Recently, my youngest daughter came to me upset because she wasn’t doing well in one of her first college courses as a freshman. She misunderstood what the professor wanted and she had one of “those” professors who are very specific in what they want and how they want it. She’d messed up.
She was stressed and in tears. It reminded me of a few times throughout my girls’ school careers when they’ve felt completely overwhelmed because they were struggling with this or that topic. While both of my daughters are smart, everyone struggles from time to time and feels like this.
Whether your child just started kindergarten or is in college like my girls, you will likely be faced with this situation at some point. It’s tough. Sometimes your child is completely overwhelmed and in tears or panic mode. She probably wants you to step in and rescue her, but what does she really learn if you do the work for her? Nothing, that is what she learns. She learns that she doesn’t have to learn because you’ll do the work for her.
Become a Team
Think about the times in your life when you’ve learned the most. It is likely when you’ve worked alongside a kind mentor. Perhaps your grandmother let you help her cook and now you’re a brilliant baker. Helping kids through rough patches at school is exactly like that. If you’ve gone through something similar successfully, then you know the tools needed to do the task. Come alongside your child as a teammate and help her.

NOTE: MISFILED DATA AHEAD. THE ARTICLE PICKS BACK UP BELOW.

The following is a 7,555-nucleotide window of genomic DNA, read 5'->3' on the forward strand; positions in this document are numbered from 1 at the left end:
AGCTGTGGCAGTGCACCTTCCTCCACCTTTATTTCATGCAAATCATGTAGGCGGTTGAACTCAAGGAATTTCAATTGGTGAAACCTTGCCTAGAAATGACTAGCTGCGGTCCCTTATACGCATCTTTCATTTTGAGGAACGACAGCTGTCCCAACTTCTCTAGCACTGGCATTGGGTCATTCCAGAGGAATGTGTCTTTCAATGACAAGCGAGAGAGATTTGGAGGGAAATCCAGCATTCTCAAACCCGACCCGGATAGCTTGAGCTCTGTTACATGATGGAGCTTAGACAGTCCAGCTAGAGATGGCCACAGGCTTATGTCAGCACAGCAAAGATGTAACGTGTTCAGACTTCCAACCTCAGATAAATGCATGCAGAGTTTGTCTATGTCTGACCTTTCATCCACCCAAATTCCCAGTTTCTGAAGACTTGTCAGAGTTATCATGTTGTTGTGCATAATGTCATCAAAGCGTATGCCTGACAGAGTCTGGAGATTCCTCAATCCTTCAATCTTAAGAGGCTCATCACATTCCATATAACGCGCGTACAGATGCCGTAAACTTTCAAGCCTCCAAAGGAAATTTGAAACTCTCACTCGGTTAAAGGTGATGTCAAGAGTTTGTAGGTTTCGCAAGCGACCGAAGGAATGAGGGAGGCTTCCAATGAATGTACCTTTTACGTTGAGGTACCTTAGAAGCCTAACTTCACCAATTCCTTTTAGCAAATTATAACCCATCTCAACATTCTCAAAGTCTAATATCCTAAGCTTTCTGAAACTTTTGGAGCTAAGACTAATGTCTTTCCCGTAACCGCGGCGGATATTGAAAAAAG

Read Over the Requirements
The first thing I knew that my daughter needed to do was to read very carefully over the requirements. However, she was pretty hysterical when I suggested it and kept insisting she’d read the syllabus. For a younger child, this might simply be the directions at the top of a worksheet.
So, I asked her to bring them to me and I sat with her and began reading them. As I read, I pointed out different specifics offered right there in print. She realized she’d missed a few things. My daughter has always been a kinetic learner, so I encouraged her to underline the specific requirements. This made it a hands-on method for her.
Since she is older, I also told her she needs to do this for all her courses.
Once your child understands the assignments, encourage her to fix issues. Even if you aren’t turning the assignment back in, fix it together so she’ll know for the big test or the future. This part of the process requires a lot of praise. Your child is already feeling vulnerable. My daughter came right out and said she must be stupid or having a learning disability. I don’t believe she has a disability. She is definitely not stupid, but is very bright.
So, during the time she pulled up her papers and prepared to submit them the correct way, I told her things like:
- See? This is easy. You’ve got this.
- Now that you fixed this, you shouldn’t have any more trouble.
- You’re smart. You’ll figure this out. The first semester of college is always difficult. It will get easier.